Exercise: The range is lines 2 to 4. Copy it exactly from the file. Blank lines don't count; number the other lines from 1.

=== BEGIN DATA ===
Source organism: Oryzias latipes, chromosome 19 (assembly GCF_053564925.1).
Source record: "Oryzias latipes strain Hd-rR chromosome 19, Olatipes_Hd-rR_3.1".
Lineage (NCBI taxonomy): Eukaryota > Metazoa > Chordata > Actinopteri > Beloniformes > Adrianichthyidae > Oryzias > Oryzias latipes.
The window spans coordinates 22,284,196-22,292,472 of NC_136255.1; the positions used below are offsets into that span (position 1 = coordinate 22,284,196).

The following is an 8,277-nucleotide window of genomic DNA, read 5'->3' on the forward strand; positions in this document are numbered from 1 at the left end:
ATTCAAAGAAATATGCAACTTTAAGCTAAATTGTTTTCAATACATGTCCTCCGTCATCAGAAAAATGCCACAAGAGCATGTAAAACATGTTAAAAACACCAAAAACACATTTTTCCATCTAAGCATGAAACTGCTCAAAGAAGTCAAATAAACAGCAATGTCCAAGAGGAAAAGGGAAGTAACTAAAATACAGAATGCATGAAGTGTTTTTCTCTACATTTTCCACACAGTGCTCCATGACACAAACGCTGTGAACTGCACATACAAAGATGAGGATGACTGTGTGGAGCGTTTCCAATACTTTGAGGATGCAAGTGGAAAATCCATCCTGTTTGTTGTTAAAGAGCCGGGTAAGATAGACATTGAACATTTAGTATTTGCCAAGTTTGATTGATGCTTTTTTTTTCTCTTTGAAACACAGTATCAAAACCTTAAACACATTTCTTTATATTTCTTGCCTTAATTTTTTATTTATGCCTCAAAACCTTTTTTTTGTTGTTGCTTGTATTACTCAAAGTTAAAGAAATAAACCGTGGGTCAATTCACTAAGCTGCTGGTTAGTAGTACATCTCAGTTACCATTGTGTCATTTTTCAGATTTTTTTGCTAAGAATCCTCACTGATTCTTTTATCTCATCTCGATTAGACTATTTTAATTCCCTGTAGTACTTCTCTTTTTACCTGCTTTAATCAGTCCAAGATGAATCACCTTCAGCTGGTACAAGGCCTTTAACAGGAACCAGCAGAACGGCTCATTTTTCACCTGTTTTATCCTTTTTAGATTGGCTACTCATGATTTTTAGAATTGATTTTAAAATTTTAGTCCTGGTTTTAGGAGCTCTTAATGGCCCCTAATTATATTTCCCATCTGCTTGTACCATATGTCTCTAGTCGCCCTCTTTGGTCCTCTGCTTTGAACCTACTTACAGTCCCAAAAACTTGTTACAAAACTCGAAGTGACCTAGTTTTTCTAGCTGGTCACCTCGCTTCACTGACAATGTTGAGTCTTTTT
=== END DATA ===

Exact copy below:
Source record: "Oryzias latipes strain Hd-rR chromosome 19, Olatipes_Hd-rR_3.1".
Lineage (NCBI taxonomy): Eukaryota > Metazoa > Chordata > Actinopteri > Beloniformes > Adrianichthyidae > Oryzias > Oryzias latipes.
The window spans coordinates 22,284,196-22,292,472 of NC_136255.1; the positions used below are offsets into that span (position 1 = coordinate 22,284,196).